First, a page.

Former Exaro editor Mark Watts has said he stands by the defunct investigative news outfit’s reporting of Carl Beech’s fantasy “VIP child sex ring” claims and that he does not owe anyone an apology.
Beech, 51, was found guilty yesterday of having lied about being abused by a group of paedophiles operating at the heart of Westminster whom he also pretended had committed multiple child murders.
- October 8, 2019
- October 7, 2019
- July 26, 2019
The divorced former nurse (pictured) faces a lengthy jail term when he returns to Newcastle Crown Court on Friday to be sentenced for 12 counts of perverting the course of justice and one of fraud.
Beech’s claims were first reported by Exaro in July 2014 under the pseudonym “Nick” after he was contacted by reporter Mark Conrad. The reports can still be read online at the time of writing.
Conrad, now a reporter for Byline Times, said today that Beech had “been exposed as a prolific, manipulative and malicious offender”.
Watts told Press Gazette that “no journalist needs to apologise for reporting on the case in good faith, as we certainly did at Exaro”.
Beech’s lies wrongly painted ex-prime minister the late Sir Edward Heath, Tory MP Harvey Proctor, war veteran Field Marshall Lord Bramall and the late Lord Leon Brittan as child abusers.
Some had their homes raided by the Met as part of Operation Midland for which Beech was the star witness – police having learnt of his claims through Exaro’s reports.
The £2m probe, which ran from November 2014 to March 2016, was dropped without any charges being brought.
Proctor has called Exaro Beech’s “support team” and also hit out at BBC News coverage of Operation Midland. The BBC said a Panorama investigation had later helped to expose Beech’s lies.
Jurors at Newcastle Crown Court heard Exaro’s Conrad had shown Beech a series of photos of prominent men from the 1970s and 1980s and was present at his first meeting with Met police officers about his claims.
In a statement today, Conrad tweeted that the “picture test was done to avoid the situation that the BBC found itself in re: false allegation against Lord McAlpine – namely that journalists did not show the alleged victim a relevant picture of his alleged abuser early in their investigation.
“So we wanted to avoid a situation whereby Beech had named individuals but was unable to correctly pick them out from a selection of images. This was all done after he had already named his alleged abusers. The court did not make this clear.”
Conrad said Beech, a former children’s charity volunteer, had put his victims “through hell” and that they had his “heartfelt sympathy”.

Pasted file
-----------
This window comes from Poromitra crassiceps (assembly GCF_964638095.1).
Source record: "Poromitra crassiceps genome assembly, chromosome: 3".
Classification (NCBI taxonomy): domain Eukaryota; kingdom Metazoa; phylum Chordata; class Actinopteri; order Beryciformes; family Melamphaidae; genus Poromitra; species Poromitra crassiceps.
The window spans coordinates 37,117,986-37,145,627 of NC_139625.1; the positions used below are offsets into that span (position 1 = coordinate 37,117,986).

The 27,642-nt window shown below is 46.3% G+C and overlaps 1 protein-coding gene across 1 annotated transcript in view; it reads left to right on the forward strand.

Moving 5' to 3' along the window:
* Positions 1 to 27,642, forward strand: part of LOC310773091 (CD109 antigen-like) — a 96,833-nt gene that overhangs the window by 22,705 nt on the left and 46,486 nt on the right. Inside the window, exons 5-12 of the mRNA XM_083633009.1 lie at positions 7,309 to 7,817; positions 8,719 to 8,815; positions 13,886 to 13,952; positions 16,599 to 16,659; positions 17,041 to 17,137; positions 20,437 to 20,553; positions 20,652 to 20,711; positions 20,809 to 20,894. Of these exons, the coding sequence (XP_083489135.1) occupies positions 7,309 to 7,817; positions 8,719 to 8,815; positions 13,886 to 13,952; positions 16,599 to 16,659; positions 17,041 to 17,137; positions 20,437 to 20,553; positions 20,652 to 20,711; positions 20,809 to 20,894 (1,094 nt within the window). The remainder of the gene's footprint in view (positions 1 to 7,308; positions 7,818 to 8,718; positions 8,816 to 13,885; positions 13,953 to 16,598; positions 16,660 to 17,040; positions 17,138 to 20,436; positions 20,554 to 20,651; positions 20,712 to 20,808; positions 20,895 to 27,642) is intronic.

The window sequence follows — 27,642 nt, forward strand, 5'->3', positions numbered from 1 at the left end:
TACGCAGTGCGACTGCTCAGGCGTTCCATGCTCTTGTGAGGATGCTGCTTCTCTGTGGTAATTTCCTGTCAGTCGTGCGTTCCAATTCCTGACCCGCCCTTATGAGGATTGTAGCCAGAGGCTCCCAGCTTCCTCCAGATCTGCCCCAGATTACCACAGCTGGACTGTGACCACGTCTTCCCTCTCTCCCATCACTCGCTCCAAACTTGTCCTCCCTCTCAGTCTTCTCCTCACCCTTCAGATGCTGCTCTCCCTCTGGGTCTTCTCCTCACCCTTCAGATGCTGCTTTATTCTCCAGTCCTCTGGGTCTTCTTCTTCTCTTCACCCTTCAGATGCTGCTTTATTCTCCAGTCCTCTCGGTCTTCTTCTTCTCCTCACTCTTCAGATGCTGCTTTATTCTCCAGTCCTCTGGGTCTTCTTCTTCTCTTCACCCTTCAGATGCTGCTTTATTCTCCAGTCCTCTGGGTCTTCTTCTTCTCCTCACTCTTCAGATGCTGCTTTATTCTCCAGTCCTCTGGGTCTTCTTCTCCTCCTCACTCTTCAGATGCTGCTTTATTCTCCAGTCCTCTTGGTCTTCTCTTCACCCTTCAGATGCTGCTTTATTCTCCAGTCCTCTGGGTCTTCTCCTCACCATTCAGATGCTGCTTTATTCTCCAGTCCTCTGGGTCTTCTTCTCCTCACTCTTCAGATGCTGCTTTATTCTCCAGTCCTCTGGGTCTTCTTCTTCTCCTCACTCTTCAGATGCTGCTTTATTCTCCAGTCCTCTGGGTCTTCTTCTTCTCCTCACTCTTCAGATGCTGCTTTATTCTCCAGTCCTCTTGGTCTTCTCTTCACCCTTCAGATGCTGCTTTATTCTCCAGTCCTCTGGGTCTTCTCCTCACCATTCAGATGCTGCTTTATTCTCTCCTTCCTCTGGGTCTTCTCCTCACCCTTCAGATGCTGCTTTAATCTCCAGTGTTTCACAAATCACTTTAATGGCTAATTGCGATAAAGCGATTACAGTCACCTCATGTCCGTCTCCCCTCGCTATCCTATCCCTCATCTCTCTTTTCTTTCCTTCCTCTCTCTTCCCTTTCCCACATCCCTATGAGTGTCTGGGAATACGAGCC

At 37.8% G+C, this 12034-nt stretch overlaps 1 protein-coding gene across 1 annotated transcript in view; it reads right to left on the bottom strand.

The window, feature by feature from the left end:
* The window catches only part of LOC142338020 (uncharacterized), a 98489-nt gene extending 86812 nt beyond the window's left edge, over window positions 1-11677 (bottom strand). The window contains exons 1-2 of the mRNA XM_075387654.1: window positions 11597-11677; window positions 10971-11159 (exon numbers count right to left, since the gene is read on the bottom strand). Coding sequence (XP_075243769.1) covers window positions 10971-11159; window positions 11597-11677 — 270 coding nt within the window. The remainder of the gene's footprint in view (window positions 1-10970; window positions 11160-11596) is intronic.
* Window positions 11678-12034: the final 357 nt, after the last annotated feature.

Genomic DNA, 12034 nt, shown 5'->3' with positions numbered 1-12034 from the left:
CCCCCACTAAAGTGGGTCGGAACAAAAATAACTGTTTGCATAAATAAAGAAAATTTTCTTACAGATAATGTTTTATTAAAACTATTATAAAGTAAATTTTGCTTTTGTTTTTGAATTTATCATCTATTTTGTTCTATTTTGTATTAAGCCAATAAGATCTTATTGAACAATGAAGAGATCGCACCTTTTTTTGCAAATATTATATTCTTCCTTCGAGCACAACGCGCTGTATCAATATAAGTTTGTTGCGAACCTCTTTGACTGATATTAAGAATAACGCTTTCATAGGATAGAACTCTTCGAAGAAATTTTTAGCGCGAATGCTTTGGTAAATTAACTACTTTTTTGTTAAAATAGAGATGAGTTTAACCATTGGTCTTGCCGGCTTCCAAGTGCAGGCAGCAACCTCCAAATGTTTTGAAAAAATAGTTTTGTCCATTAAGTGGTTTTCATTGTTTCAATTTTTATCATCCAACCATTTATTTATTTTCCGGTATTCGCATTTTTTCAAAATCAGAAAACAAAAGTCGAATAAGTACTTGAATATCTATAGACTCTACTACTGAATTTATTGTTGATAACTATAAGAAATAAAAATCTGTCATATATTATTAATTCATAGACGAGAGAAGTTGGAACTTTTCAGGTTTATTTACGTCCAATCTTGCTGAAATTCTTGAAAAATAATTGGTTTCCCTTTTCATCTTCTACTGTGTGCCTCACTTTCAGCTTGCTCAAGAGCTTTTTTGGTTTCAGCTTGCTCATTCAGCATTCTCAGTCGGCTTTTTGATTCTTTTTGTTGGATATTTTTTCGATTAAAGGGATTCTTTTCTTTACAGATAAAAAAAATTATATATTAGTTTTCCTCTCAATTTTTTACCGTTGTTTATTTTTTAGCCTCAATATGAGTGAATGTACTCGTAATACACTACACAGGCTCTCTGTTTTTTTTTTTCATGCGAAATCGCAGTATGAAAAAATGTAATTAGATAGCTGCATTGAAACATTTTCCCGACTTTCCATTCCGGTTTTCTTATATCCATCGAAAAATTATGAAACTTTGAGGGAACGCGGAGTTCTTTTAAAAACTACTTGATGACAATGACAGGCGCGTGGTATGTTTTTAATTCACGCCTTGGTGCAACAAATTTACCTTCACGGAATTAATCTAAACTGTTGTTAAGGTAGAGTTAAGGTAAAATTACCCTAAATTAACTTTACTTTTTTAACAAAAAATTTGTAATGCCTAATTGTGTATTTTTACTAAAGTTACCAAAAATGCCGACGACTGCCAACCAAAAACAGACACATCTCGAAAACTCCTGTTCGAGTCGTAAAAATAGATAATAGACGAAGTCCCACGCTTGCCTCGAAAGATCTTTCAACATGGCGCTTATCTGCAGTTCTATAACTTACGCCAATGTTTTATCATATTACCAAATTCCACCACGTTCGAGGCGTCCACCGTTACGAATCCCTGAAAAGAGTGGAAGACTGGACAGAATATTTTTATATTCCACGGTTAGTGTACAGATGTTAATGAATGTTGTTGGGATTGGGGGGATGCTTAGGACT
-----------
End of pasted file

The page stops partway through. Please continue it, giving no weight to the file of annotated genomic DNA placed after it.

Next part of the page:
A former Met detective criticised the force for its close relationship with Exaro. On condition of anonymity he told PA: “Exaro should have been told to wind their necks in. They were allowed to go on and on and were able to influence the inquiry.”
Watts, whose byline was on a number of Exaro’s reports on the fictional Westminster paedophile network, told Press Gazette today he “stands by Exaro’s reporting of the case”.
He said Exaro’s reports “never asserted” that Beech’s claims were true “because it was not possible to judge one way or the other at that stage”.
He said the news outfit “never identified any of those under investigation until the police took positive action”.
Exaro folded in July 2016, five years after it launched, and the name has now been taken on by an American firm.
In an interview with Press Gazette a week after we reported the closure, Watts said he expected Exaro’s reporting on the VIP paedophile ring to be “vindicated” and largely dismissed the idea that the police’s inability to stand up the claims was responsible for the closure.
He said today that Exaro began by publishing only a limited part of Beech’s story “where we had corroboration”, and that it only published Beech’s uncorroborated claims, such as the murder of three boys, when the Met confirmed it was investigating them.
“The Met, rather foolishly, did confirm, and we and everyone else ran the story,” said Watts.
“At the time, we knew that the Met officers on the case regarded his claims as credible, and they did not do so, as is widely assumed, simply because it was police policy to ‘believe the victim’.
“I am disappointed that the trial did not hear from Met officers about what exactly was the basis of that assessment, underlining the need for a public inquiry to ensure the right lessons are learnt from Operation Midland.”
He went on: “The story only took off on Exaro and in the wider media because of the police assessment of Carl Beech and because of their actions in the investigation.”
Asked if he owed it to Beech’s victims to apologise for Exaro’s role in bringing his fantasies to light, Watts said: “I appreciate that anyone would be very angry about being wrongly accused of a serious crime.
“The Met has to consider whether it owes any further apologies, but no journalist needs to apologise for reporting on the case in good faith, as we certainly did at Exaro.”
Watts said he was surprised to learn at Beech’s trial, which he attended and tweeted about, that the Met had not examined Beech’s computers.
“Had the Met done that, it would have seen as a result that officers would have had no basis for referring to the Crown Prosecution Service his statements alone, as I mentioned in my statement yesterday.”
Watts said in a statement yesterday that he believed Beech had not had a “fair trial” and that his convictions were “wholly unsafe”.
A BBC spokesperson said: “In 2014 BBC reported serious allegations, in the public interest, which were the basis of a police murder investigation, and which the police later described as ‘credible and true’.
“Carl Beech has since been exposed as a fantasist and serial liar, not least by an investigation from the BBC’s Panorama.
“We express our utmost sympathy to those falsely accused by Beech…”
Picture: Crown Prosecution Service/PA Wire